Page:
Since the Walters’, the castle has been owned by various local foundations and societies. After World War II, the castle served as a temporary shelter for people returning to Well as the town’s war damages were being repaired. A school of agriculture was also based out of the castle post-war. 

The Limburg Castles Foundation has owned the castle since 1969, then Emerson College rented the property in 1986 and formally purchased it in 1988—marking the official start of Emerson’s European campus. 

How Emerson Acquired the Castle 

According to Rob Dückers, executive director at Kasteel Well, Emerson acquired Kasteel Well out of a desire to establish a study abroad program in the 1980s. 

At the time, many other U.S. colleges were looking to establish programs in the Mediterranean. Emerson, looking to do something different, started searching for properties in Brussels, Belgium. 

As Brussels is also the capital of the EU, Emerson thought this would be a good location for an abroad program, Dückers said. The college was unsuccessful, however, in finding an affordable property.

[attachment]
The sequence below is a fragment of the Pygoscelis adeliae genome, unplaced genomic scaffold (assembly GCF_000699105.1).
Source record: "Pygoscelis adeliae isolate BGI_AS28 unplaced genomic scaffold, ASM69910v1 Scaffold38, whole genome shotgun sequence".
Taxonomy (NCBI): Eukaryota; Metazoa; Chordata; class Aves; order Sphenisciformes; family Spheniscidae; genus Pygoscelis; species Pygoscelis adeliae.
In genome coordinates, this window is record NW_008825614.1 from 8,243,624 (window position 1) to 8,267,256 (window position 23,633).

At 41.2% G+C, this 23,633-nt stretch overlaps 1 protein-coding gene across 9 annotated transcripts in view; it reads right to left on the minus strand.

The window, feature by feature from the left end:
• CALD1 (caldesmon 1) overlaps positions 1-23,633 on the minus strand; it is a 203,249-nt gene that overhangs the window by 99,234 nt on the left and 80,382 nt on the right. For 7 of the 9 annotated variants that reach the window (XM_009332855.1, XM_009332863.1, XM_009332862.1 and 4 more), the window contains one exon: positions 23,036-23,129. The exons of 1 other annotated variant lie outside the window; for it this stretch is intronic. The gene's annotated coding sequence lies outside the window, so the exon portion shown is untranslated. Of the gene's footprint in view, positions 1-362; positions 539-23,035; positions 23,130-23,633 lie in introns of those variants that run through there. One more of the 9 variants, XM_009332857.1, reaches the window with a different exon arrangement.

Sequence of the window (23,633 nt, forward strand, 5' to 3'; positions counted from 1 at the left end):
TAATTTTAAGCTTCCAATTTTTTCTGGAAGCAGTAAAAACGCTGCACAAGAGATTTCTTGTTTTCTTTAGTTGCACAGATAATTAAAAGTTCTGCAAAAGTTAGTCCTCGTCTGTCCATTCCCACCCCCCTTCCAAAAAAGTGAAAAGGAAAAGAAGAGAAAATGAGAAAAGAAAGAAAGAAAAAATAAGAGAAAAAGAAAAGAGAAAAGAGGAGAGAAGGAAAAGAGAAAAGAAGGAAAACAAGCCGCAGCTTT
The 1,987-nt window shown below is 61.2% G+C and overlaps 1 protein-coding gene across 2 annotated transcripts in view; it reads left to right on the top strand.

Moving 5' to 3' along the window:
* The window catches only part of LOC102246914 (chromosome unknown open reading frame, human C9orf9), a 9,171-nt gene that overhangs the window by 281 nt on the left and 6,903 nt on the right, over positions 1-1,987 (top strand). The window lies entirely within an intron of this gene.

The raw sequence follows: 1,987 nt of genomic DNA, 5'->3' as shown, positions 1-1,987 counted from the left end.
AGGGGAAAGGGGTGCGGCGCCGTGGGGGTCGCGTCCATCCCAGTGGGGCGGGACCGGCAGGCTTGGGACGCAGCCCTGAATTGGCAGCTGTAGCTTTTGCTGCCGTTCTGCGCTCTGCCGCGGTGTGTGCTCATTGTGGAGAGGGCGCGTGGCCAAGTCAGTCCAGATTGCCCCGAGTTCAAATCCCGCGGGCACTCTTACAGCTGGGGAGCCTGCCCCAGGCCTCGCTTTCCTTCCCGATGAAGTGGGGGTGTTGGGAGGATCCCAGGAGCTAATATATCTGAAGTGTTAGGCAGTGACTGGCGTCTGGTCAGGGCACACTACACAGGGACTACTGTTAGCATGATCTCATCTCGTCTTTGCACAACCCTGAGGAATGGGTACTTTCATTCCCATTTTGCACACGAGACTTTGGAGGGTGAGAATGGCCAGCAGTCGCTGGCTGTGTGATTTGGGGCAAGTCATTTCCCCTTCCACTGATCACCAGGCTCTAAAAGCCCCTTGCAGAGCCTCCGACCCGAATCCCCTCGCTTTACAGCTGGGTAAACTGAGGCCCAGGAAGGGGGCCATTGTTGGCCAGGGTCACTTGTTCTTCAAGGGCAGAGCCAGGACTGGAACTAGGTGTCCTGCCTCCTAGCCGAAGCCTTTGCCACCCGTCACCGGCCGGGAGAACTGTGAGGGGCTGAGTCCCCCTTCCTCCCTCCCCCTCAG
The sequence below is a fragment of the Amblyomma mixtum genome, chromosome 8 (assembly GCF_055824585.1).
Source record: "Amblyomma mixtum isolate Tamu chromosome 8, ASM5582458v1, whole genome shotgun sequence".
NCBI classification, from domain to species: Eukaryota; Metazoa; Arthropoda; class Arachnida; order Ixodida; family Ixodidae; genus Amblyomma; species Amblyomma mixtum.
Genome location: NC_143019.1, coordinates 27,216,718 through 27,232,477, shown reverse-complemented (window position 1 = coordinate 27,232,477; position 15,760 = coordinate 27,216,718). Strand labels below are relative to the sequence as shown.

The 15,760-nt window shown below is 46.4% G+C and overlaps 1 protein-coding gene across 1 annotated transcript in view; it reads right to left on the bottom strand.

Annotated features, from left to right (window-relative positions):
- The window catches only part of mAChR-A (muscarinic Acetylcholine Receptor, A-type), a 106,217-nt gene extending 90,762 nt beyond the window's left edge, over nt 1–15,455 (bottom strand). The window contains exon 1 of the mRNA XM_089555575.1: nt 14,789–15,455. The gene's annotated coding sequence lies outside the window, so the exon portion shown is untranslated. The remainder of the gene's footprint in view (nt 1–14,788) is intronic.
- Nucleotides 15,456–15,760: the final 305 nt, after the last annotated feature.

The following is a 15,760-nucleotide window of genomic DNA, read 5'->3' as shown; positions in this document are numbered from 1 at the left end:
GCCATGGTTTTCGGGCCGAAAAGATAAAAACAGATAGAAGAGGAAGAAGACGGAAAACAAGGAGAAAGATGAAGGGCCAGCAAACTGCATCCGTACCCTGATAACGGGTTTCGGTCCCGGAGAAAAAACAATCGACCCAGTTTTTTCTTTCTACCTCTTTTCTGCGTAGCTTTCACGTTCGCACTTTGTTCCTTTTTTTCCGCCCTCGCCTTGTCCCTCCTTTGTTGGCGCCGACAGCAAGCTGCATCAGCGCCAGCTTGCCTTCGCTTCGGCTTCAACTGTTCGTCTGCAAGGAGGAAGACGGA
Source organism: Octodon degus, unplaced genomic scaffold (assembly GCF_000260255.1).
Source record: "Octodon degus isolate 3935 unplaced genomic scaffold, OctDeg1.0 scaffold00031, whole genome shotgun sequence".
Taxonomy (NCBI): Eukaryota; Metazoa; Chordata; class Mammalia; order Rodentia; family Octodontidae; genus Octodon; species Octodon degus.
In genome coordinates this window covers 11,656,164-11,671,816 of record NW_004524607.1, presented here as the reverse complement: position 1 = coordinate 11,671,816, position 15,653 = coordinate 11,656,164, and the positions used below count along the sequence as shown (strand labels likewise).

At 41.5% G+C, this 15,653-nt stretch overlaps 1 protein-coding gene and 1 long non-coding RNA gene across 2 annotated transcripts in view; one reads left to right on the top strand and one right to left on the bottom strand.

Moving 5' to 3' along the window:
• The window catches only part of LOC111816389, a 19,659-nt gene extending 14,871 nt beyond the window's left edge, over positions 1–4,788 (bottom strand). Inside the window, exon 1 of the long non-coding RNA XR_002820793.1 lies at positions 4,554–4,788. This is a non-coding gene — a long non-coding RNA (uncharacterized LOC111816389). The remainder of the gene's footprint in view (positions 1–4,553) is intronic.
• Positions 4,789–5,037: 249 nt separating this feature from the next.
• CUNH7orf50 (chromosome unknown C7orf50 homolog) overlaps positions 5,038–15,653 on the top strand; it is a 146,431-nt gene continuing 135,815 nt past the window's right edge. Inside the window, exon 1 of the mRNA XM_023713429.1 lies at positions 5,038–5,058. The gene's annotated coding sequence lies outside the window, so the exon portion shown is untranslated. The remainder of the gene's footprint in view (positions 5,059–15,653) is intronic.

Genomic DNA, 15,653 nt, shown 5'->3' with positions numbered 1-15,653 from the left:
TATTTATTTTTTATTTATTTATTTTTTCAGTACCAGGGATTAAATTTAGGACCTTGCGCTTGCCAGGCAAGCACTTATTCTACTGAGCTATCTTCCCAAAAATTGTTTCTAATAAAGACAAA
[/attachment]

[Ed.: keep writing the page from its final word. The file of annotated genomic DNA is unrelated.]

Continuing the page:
The program’s first director, John Barbetta, a former theater professor at Emerson, received a tip that the Limburg Castle Foundation was looking for an owner of Kasteel Well. The tip led to a two-year “trial” program in 1986 when Emerson rented the property. After the trial proved sustainable, Barbetta decided to purchase the property. 

Dojna Krecu, the senior program coordinator at Kasteel Well, emphasized the benefits for students studying in a peaceful environment like Well. 

“The moment you arrive here and look around, you’re very easily isolated,” Krecu said. “That gives our students more rest than a usual, hectic city life.” 

Castle Maintenance  

Upon purchasing the castle, Emerson began a series of renovations, which have been ongoing since the start of the program. The last major renovation was in 2014, Dückers said, when a new roof was installed on the Main Castle. 

The next big project for the castle is to install new heat pumps in April or May to heat the castle more sustainably. 

The Netherlands government helps to take care of national monuments like Kasteel Well through subsidies, explains Huber Simons, the castle’s senior operations and facilities manager. Because Emerson is now the owner, the college makes long-term maintenance plans every six years to submit to the government and receive these subsidies. If the plan is approved, the government will cover 60 percent of the maintenance, with the remaining 40 percent covered by the college, said Simons.